Week 7 Reading Assignment

Hollywood, as a powerhouse of entertainment, relies on viewership in order to expand and catalyze production. To secure viewership, Hollywood has developed a fascination with depicting controversial subjects. Although in the long run these depictions can skew the reality of the subject due to unorthodox presentations. Hollywood has given birth to the idea that “dumping on gays is still one of Hollywood’s liveliest sports” (Guthmann, 7) based on its cinematic trends and viewer feedback. This viewer feedback proved that, “general audiences find it easier to hate gay character’s” (Guthmann, 7) thus providing a selling point for their products. Rolling off the idea that Hollywood has the potential for such misrepresentations leads me to the belief that Fox and His Friends was a portrayal of Fassbinder’s hidden, perhaps reactionary intentions to the politics of the time. Its presentation of a retro gay world of stereotypes, its drift away from conventional melodrama and its down to earth, explicit nature provides space for the viewer to be critical and “challenge hegemonic social and sexual relations” (Wilson, 98). Although Fox and His Friends, a German film and not a direct product of Hollywood but that of German cinema, still attempts to counter global misrepresentations of the gay community and indeed does attempt to counter dominant ideologies. Fassbinder shedding light on the backstage of the life of gay men was an attempt to neutralize homosexuality. Although one cannot say that the same intention was evident in William Friedkin’s, Cruising he did indeed intend to sell, “one segment of that world (homosexual world), which is not meant to be representative of the whole” (Wilson, 99) through his narrative. While both films focused on similar content, they were treated completely differently upon production and release. Fox and His Friends received negative feedback on its overtly homosexual nature and failure to pay respect to the initiatives of gay activists, yet it was not followed by riots and demonstrations from its production phase till up and after its release like Cruising was.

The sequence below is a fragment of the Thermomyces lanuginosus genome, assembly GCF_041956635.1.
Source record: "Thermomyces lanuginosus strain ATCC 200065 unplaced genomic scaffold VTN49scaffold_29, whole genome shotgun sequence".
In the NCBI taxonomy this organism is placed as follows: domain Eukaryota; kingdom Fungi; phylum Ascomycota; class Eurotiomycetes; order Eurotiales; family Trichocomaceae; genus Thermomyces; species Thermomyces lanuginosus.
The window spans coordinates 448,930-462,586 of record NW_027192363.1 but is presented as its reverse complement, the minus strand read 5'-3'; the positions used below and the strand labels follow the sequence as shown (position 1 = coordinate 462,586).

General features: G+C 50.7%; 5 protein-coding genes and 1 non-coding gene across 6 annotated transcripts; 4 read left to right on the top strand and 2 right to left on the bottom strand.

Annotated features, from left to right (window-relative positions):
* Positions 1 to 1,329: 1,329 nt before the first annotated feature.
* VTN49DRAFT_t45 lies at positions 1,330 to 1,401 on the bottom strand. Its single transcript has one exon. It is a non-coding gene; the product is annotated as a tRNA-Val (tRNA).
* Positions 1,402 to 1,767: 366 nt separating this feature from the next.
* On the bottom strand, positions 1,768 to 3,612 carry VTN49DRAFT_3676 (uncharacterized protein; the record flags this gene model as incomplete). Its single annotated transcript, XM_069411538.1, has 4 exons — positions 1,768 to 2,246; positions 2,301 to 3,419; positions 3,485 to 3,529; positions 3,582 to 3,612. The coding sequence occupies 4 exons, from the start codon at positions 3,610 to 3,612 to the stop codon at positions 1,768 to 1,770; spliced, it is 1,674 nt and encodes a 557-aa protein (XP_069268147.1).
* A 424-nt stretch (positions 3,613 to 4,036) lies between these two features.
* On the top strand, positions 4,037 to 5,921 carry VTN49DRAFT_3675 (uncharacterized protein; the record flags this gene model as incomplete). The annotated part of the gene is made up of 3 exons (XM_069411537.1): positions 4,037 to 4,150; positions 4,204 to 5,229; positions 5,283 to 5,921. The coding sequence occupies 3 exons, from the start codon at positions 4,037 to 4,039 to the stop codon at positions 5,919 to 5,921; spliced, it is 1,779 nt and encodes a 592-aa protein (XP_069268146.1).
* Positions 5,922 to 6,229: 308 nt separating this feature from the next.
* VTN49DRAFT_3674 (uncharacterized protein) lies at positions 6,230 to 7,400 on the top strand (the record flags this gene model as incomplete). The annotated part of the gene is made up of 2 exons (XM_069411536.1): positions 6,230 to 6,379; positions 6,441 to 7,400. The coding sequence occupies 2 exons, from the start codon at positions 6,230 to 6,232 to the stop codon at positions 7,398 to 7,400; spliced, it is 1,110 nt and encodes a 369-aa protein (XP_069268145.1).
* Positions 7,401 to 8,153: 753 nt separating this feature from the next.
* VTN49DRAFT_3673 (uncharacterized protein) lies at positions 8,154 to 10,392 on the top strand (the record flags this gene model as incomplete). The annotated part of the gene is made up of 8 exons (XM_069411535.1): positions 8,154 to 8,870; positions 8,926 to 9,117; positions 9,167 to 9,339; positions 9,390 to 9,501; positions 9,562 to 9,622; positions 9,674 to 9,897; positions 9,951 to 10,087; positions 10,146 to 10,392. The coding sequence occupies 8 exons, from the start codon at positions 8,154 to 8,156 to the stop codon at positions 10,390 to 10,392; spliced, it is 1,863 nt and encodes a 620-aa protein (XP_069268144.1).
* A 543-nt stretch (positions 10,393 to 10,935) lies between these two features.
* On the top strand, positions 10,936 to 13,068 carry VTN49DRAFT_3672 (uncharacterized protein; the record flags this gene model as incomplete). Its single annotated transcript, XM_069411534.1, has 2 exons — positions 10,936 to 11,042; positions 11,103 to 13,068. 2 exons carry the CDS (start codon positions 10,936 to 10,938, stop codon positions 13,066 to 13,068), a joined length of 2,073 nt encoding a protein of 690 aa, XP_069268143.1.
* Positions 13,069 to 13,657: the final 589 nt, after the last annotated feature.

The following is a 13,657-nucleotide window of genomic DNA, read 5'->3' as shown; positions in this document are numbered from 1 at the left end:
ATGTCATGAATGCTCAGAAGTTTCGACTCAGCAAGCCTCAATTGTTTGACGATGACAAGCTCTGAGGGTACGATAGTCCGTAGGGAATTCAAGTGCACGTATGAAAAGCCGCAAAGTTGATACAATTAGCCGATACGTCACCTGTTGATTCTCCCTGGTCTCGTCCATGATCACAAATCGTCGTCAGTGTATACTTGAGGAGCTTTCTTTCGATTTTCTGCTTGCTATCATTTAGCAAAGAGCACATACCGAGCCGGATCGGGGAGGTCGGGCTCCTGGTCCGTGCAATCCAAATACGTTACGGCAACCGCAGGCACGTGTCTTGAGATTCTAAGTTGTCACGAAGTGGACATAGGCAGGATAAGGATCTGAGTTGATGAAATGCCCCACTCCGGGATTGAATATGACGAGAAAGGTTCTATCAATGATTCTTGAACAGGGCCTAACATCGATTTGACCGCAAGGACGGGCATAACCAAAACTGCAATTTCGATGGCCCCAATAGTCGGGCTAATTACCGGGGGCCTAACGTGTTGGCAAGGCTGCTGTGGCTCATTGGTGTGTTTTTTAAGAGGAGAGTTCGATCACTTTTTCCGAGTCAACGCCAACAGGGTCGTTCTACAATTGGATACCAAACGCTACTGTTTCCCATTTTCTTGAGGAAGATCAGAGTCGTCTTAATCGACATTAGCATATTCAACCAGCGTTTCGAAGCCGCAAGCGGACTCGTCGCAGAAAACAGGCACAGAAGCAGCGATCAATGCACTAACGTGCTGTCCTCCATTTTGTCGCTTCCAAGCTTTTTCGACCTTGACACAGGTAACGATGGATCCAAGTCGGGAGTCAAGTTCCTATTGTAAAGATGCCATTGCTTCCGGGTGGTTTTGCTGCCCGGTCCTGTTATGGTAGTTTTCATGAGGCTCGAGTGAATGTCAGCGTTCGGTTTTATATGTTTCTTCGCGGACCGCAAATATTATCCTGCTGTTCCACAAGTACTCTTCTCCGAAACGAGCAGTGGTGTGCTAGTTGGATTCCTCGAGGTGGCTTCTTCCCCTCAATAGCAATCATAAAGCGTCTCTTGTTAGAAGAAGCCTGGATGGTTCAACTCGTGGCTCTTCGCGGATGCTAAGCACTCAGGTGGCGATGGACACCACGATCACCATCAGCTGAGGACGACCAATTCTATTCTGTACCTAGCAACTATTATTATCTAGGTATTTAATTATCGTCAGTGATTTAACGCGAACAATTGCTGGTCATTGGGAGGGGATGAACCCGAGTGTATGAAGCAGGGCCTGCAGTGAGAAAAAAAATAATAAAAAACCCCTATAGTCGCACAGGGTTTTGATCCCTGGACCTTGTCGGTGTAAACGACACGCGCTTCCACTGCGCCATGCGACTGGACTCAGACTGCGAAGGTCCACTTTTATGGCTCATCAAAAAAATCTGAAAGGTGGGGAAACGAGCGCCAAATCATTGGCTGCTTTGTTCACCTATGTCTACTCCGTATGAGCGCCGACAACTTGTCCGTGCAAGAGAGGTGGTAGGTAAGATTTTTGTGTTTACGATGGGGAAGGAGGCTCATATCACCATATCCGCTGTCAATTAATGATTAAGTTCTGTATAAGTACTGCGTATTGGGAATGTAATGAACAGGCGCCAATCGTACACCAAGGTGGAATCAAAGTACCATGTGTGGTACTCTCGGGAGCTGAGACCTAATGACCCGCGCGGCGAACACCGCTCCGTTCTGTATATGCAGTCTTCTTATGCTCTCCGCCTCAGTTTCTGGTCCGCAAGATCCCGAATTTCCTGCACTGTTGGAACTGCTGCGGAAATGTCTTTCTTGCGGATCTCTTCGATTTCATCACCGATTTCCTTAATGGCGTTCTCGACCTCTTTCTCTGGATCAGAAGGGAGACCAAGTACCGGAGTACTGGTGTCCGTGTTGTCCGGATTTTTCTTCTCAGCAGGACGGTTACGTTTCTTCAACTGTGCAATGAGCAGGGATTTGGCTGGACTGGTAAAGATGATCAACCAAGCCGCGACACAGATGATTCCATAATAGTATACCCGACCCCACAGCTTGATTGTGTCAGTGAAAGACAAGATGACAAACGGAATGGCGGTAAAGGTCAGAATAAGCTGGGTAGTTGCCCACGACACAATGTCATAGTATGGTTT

My understanding of this is alluded to the fact the Fassbinder is a gay auteur of cinema and his experience as a gay man himself, helped shape certain aspects in the film appropriately, when advocating for such matters. On the other hand Friedkin is a straight, white male with different ideals and history in terms of experience with queer productions in the industry. The gay community believed that he would completely misrepresent gay life due to being a novice in this cinematic realm, which would lead to inexpert exploitation and potential objectification. This was only enforced when in the discourse of his film we encounter, “cops beating up gay suspects apparently as a matter of routine” (Wilson, 99). Shedding light on the oppressed and marginalized gay community and presenting it in such a fashion left the majority of gay spectators extremely aggravated, only enforcing their early allegations.

Guthmann makes an interesting point that in Western cinema, “coming out and being associated with gay projects are still great concerns” (Guthmann, 7). Therefore if the right, and by right I mean “credible individuals” are unable to rise to the occasion due to systematic oppression leads me to my next question, will we ever face a credible, worthwhile and societally accepted, cinematic product of gay nature?

Works Cited:

Guthmann, Edward. The Cruising Controversy: William Friedkin vs. the Gay Community. Cineaste. Volume 10, Number 3 (Summer 1980): p.2 – p.8.

Wilson, Alexander. Friedkin’s Cruising, Ghetto Politics, and Gay Sexuality. Social Text. Number 4 (Autumn 1981): p.98 – p. 109.

Advertisements

Leave a Reply

Fill in your details below or click an icon to log in:

WordPress.com Logo

You are commenting using your WordPress.com account. Log Out / Change )

Twitter picture

You are commenting using your Twitter account. Log Out / Change )

Facebook photo

You are commenting using your Facebook account. Log Out / Change )

Google+ photo

You are commenting using your Google+ account. Log Out / Change )

Connecting to %s